Eating + Drinking

Around the World in 80 Kitchens

The League of Kitchens is welcoming immigrants (and foodies) with open arms and stomachs.

Photo courtesy of The League of Kitchens

Borough Park is known for a few things: Hasidic families leisurely walking the streets on Saturdays, some of the best kosher food in the city, and now (at least for me) immersive Uzbeki cooking classes taught by immigrant Damira Inatullaeva. After spending six hours learning how to make dumplings, stews, and salads alongside four other students in her apartment, we feasted on our homemade meal while her husband, Sahib, demonstrated his deep historical knowledge of Uzbekistan. 

Inatullaeva is one of 11 cooking instructors who make up The League of Kitchens, a consortium of immigrant women who introduce New Yorkers to recipes from their countries of origin in their own homes. Founder Lisa Gross noticed there were very few opportunities for immigrants and nonimmigrants to connect in meaningful ways. Connections were generally limited to everyday interactions: the guys who work at your local bodega, your waiter, or the folks at your dry cleaner.

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Photo courtesy of The League of Kitchens

In 2014, Gross launched her series after interviewing more than 150 candidates, leaving her with a selection of six instructors. Her criteria was simple, but not necessarily easy: being great cooks with exceptional knowledge of their culinary traditions is a given, but being warm hosts who are comfortable with telling their story is vital.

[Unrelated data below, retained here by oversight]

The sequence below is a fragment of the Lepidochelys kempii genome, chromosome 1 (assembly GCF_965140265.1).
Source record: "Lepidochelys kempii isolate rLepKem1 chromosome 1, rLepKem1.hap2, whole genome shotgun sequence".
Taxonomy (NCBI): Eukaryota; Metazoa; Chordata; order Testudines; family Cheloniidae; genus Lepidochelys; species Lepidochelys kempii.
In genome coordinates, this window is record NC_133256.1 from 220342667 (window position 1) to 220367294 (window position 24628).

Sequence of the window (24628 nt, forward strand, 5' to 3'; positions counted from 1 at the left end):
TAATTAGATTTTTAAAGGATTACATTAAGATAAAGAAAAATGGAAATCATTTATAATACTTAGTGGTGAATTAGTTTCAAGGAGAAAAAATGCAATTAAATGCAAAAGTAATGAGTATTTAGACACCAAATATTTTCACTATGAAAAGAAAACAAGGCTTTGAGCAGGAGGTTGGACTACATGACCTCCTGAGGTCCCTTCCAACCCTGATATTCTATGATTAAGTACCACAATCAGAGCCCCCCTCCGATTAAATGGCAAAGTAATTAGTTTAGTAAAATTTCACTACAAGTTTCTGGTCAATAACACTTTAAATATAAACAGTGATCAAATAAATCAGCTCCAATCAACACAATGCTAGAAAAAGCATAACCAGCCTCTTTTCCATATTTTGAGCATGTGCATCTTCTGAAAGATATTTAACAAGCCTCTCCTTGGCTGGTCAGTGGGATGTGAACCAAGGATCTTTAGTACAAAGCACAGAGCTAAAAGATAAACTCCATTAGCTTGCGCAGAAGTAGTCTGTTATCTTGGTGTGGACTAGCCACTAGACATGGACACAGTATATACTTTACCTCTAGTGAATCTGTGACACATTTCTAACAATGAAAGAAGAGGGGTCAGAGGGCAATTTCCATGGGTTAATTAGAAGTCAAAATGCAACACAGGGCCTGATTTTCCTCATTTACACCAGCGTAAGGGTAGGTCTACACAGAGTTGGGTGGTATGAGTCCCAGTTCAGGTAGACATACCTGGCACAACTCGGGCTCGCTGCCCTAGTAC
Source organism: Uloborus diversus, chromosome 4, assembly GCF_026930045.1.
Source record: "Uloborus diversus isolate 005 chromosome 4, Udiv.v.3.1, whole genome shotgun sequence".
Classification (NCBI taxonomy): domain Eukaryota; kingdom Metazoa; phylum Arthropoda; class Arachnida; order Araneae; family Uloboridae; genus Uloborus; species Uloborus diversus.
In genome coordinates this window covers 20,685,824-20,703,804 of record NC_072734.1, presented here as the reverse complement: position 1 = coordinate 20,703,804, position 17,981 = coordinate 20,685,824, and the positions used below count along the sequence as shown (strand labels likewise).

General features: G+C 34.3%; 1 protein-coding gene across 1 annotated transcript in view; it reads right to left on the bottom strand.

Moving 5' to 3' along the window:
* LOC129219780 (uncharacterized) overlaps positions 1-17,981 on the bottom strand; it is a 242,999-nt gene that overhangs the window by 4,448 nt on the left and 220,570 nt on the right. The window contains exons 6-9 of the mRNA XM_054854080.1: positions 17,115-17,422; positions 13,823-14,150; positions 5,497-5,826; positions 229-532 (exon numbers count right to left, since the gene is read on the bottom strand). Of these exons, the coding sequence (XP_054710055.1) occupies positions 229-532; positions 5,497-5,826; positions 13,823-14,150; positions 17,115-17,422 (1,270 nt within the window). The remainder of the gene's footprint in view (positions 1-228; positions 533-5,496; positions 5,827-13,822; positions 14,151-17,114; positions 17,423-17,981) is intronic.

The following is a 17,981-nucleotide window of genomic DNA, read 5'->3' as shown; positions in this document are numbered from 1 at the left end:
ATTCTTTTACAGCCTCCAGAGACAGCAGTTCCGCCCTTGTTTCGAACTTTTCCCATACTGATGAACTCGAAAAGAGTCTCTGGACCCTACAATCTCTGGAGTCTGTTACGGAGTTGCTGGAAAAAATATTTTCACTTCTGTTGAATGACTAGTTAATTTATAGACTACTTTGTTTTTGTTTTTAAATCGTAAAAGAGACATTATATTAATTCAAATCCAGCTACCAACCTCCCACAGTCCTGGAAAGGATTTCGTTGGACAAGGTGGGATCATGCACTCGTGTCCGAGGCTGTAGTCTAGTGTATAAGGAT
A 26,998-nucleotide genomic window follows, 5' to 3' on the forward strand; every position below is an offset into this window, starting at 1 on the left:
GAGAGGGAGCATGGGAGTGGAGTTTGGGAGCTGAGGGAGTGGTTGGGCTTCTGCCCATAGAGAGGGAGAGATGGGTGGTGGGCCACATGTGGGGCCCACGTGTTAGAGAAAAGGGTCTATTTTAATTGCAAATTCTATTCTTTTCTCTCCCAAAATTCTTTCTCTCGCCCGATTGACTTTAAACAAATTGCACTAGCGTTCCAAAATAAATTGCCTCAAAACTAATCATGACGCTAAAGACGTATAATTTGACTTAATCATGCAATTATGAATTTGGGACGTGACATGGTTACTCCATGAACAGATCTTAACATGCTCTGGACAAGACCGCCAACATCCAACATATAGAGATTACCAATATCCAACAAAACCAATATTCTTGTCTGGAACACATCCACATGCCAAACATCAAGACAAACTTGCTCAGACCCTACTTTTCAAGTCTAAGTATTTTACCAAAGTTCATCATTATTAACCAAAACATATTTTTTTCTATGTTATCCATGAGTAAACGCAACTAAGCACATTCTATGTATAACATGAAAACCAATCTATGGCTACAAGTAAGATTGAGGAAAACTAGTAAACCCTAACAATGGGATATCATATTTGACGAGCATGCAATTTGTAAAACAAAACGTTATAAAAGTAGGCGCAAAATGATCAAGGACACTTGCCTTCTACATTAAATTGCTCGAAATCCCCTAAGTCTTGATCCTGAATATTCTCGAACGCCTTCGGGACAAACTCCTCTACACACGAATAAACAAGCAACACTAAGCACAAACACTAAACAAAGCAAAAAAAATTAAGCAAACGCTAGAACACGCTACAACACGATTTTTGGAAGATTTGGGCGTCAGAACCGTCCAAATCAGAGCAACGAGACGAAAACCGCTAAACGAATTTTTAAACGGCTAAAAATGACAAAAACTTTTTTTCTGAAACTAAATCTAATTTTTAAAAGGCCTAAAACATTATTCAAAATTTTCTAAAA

In its third year, The League of Kitchens is experiencing somewhat of a spike with the recent anti-immigrant rhetoric in the White House. After the current election, holiday sales increased and several gift certificate messages referenced the current national mood. For Gross, recognizing and celebrating the contribution of immigrants is a critical part of each course. The hosts are true experts, whereas their stories as immigrants are so often related to drudge work at best. “This is not just a cool experience, but [also] feels politically and socially meaningful,” Gross said. 

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Photo courtesy of The League of Kitchens

Why You Should Go: You’ve already sautéed your way though our favorite cooking classes in the city, but rarely do you get the opportunity to learn international culinary specialties from the people who’ve lived in these countries most of their lives. The organization also partnered up with Atlas Obscura for walking tours with global flair (and fare). I’m already thinking about diving into Bay Ridge’s Lebanon at the end of May.

Founder Linda Gross swears by these food markets and authentic restaurants.